Test your knowledge of "Green Technology"
Solar panels are good for the environment-True or False?
Toyota Prius batteries are collected back by Toyota and recycled-True or False?
Cloth grocery bags are better for the environment than plastic bags-True or False?
Everyone should install CFL bulbs to help stop global warming-True or False?
America collects 2 million pounds of rechargeable batteries for recycling every year-True or False?
If we don't switch to Solar panels and wind power, America will run out of energy in my lifetime-True or False?
FALSE. Solar panels(and CFL's) are made in China in huge factories with little or no environmental regulation. Typically the land around one of these Super-Factories is dead all the way down to the bedrock due to heavy metal contamination and industrial runoff. While these products do help the environment in the US and in the UK, the countries that manufacture them suffer. When you add up the damage and subtract the benefits the sum still equals horrific environmental damage rather savings.
FALSE. Toyota does collect Prius batteries for recycling but so far the technology has not reached a point where any batteries have actually been recycled. The batteries being collected are being warehoused in China for a future time when it becomes feasible to recycle them. Another note: While Toyota basks in the Green glow of the Prius, they also build and sell the worlds largest private use pickup trucks, the Toyota Tundra, a pickup with the dubious claim to fame as being the worst gas mileage pickup on the market.
FALSE. Already, most cloth grocery bags on the market are made in China or India. The environmental damage of making these bags and shipping them 10,000 miles negates the environmental savings that would make them desirable. Best solution: Re-use the plastic bags you already have for as long as possible and then make your own bags from reused materials.
FALSE. CFL's bulbs have several problems that make them less than environmentally friendly. While the mercury content of a single bulb is manageable, the impact of 150,000,000 bulbs is dramatic and ominous. (1 bulb in each home in America) Think ahead before you buy: where will you dispose of the bulb when you are done with it? If you have to drive more than 5 miles to take the bulb to a recycler then it isn't saving energy at all. You are just trading electrical savings for gasoline usage.
FALSE. America collects 220 million pounds of batteries for recycling, most are warehoused and about 2% are actually recycled as of 2007.
FALSE. Free energy sources are the Holy Grail for America but the environmental expense of individual solar or wind power systems is staggering. It takes about 1000 solar cells ($20,000 worth) to power a medium sized American home. Obviously that expense takes it out of reach for most people. Thankfully, America does have enough power for a couple hundred more years at current usage and up to 500 years if we conserve more. Alternate fossil fuels, nuclear power and biomass can sustain the US but what we do not have is CHEAP fuel, aka light sweet crude that we buy from overseas. The lights will stay on but the price is going up.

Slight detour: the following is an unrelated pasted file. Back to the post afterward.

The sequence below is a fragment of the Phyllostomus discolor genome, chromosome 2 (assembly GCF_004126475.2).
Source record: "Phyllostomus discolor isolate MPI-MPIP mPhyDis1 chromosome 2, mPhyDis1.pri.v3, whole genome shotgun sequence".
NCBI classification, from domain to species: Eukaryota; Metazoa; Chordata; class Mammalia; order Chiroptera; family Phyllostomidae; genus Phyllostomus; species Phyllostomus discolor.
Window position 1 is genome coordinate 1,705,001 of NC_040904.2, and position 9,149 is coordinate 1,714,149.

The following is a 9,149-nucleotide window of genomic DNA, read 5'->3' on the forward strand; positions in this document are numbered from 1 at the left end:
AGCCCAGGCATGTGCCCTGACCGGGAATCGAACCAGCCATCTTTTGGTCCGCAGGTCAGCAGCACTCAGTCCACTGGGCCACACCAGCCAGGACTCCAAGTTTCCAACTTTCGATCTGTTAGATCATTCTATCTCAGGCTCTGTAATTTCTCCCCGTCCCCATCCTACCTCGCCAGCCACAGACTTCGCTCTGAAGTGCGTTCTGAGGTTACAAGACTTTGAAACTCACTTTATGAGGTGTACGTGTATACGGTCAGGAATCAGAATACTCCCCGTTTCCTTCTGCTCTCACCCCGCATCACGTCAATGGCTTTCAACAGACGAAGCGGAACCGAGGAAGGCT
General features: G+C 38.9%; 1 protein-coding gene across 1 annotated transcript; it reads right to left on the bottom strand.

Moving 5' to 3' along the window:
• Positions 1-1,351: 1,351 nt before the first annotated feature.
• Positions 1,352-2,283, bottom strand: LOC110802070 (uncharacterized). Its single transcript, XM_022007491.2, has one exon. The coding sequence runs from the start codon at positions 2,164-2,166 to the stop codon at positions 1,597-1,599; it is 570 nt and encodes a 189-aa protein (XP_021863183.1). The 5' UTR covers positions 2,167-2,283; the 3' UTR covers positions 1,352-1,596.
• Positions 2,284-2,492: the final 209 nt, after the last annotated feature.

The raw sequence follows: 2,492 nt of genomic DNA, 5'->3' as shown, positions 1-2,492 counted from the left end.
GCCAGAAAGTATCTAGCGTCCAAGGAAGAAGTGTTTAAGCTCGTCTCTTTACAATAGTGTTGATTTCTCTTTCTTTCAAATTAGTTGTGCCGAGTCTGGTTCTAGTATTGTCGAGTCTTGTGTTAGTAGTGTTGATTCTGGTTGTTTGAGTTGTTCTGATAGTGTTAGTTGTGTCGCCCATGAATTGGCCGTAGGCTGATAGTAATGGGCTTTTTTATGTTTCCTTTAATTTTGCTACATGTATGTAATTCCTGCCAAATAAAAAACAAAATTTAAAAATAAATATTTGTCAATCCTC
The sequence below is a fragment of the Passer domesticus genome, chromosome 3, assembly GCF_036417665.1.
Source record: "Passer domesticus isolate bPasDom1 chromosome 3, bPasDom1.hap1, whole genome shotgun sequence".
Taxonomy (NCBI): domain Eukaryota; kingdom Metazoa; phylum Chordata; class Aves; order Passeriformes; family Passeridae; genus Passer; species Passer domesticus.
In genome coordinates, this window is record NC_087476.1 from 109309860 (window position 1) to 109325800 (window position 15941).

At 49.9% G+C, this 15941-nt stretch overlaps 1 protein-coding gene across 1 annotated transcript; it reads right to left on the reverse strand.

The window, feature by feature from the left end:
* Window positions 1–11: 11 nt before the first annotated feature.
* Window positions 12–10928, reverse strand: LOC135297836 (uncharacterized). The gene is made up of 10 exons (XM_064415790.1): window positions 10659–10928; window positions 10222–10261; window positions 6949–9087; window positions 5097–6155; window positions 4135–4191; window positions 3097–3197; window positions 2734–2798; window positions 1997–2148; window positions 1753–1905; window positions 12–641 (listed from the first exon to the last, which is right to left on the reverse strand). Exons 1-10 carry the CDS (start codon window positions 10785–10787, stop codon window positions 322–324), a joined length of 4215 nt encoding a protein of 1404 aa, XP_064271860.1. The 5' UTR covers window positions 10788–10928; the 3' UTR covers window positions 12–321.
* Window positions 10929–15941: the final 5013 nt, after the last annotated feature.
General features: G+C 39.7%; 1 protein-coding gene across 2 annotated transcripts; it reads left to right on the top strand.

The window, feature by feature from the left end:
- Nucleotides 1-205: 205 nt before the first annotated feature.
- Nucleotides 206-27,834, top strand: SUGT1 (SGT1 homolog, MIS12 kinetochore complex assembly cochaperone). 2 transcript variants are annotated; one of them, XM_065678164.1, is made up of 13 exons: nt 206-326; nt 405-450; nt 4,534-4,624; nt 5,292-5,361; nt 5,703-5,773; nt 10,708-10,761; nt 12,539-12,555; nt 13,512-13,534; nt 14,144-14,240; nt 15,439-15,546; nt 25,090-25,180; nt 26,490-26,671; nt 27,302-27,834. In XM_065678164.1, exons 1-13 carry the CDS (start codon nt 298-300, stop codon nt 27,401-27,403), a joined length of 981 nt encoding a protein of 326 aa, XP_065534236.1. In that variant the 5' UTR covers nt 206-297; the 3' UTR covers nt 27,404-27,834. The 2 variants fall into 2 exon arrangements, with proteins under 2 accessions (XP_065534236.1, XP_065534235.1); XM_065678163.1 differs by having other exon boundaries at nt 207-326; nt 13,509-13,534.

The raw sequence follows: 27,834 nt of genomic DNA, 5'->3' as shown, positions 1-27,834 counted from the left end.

Mass marketing tells America that we can "buy" green and save the future. This is false advertising of the worst kind. There isn't a single thing that you can buy that is actually going to make your lifestyle greener because every item requires a manufacturing process that negates the claims of being green. To actually add some "green" to your lifestyle then dump the advertising campaigns and try something new:
1) Participate in the "Hundred Mile Diet"
2) Spend a "Year Without China"
3) Live more Frugally
4) Drive less and treat your car to a complete tune-up.
5) Grow a portion of your food:
6) Unplug what you are not using.
7) Trade DOWN to smaller TVs and household appliances.
8) Consider working toward a 1 income household and let the home maker actually cook, grow food, and take care of the home. Or, better yet work toward 1 person in the house being a telecommuter.
[This is one that I have become very successful at. I am a telecommuter-I work about 30 hours per week from my home. I also cook every meal from scratch, home can and freeze foods for the future, make wine, bake bread, grow a garden, shop sales, recycle throwaways into useful items, make quilts, etc. Since to switched to telecommuting, I not only make the same take home pay as before but I do not pay for prepared food, home care services, wardrobe, or car expenses. It was an excellent move for my family.]
9) Buy less.
10) Use less
Those are the Top Ten things you can do to help the environment and stop Global Warming.